In the book The Hiding Place, what are the hiding places, real and symbolic, to which the title refers?

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Noelle Thompson eNotes educator| Certified Educator

I can't think of a more important question to ask in regards to Corrie Ten Boom's book. Before beginning, let's review some important history. Germany took over Holland in 1940, and when the Nazis came in, the Jewish people became more and more oppressed (finally forced into death camps by the Germans). The Hiding Place is a story of two basic hiding places: one literal (a watch shop) and one figurative (religion). These two hiding places involve most of the characters in some way.

First, let's talk about the literal hiding place: the Ten Booms watch shop in the Dutch town of Haarlem. The Ten Booms were a well-known family with a business over one hundred years old. The family was always for protection of the Jewish people and began by directing the Jews to the "underground" so that they could be protected.  Unfortunately, as time went on, this underground movement wasn't enough protection for the number of Jews that needed help and the Ten Booms had to take the next step:  offering part of their residence and shop to a Jewish family.  It is the residence and the watch shop that becomes the literal hiding place. Long story short, unfortunately, the hiding place is found out and everyone is arrested and sent to death camps.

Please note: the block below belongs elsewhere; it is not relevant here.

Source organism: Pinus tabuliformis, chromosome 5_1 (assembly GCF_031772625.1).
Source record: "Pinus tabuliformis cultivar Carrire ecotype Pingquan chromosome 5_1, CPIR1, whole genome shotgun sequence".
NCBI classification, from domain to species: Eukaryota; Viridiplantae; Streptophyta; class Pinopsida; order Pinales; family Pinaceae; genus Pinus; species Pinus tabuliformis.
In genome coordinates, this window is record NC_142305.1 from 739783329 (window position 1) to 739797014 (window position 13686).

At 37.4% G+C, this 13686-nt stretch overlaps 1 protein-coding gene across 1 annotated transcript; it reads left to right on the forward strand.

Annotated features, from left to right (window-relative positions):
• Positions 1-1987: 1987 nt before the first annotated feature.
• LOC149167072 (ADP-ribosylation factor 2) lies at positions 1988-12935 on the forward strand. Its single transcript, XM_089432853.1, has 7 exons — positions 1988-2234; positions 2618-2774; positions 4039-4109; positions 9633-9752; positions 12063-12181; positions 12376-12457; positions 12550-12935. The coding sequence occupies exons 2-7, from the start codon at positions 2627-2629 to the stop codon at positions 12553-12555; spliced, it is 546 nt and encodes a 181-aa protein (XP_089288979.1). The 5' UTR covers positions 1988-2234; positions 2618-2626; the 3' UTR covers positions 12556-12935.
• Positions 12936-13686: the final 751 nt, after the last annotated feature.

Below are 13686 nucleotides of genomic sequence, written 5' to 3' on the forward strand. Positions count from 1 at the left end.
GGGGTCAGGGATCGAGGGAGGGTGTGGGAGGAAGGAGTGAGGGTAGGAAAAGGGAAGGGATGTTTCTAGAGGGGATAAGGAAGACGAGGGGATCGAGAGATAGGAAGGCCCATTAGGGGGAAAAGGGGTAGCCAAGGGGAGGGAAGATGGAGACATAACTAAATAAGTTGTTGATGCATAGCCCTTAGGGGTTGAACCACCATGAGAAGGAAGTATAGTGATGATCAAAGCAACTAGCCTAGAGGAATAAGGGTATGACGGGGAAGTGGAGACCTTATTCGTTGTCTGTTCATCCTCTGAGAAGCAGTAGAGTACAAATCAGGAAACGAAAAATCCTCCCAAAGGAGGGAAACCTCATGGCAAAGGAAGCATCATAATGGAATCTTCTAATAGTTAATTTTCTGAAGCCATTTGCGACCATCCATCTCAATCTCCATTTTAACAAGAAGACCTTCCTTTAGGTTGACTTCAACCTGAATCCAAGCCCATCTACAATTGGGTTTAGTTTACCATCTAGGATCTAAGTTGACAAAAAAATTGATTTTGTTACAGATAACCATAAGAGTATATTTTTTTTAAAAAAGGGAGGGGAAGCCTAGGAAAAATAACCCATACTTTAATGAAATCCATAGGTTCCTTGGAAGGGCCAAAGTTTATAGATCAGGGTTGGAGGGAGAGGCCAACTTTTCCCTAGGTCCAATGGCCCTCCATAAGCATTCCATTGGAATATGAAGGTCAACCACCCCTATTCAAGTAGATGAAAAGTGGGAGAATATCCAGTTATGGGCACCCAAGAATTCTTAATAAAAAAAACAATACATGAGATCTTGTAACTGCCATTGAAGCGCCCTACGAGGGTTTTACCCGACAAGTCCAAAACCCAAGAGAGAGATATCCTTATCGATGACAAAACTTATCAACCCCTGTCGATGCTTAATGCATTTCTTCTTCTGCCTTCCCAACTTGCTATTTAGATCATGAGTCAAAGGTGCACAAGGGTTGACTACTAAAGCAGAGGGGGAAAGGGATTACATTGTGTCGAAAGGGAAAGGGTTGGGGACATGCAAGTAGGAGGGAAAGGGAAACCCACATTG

Next, let's discuss the figurative hiding place: religion. Betsie, always a faithful follower of her religion, held fast to her faith when she reached the work camp after everyone was arrested. It was Betsie who encouraged Corrie to hide within her faith in order to survive. Both Corrie and Betsie bond together by sharing God's Word to all of the women they are incarcerated with. This brings encouragement and hope to all who listen. 

Love is larger than the walls which shut it in.

Unfortunately, Betsie dies at Ravensbruck (the name of the Nazi work camp) while Corrie survives to tell her story of her successful religious "hiding place." It is that hiding place, the figurative one, that really kept her safe.

In conclusion, it's important to note that Corrie's figurative "hiding place" of religion truly did work. Corrie survived the work camp at Ravensbruck. Afterwards, Corrie dedicated her life to sharing what really happened during the Holocaust in order to spread the faith and the message of perseverance to all who would listen. Corrie Ten Boom shared her story again and again until she died in her nineties.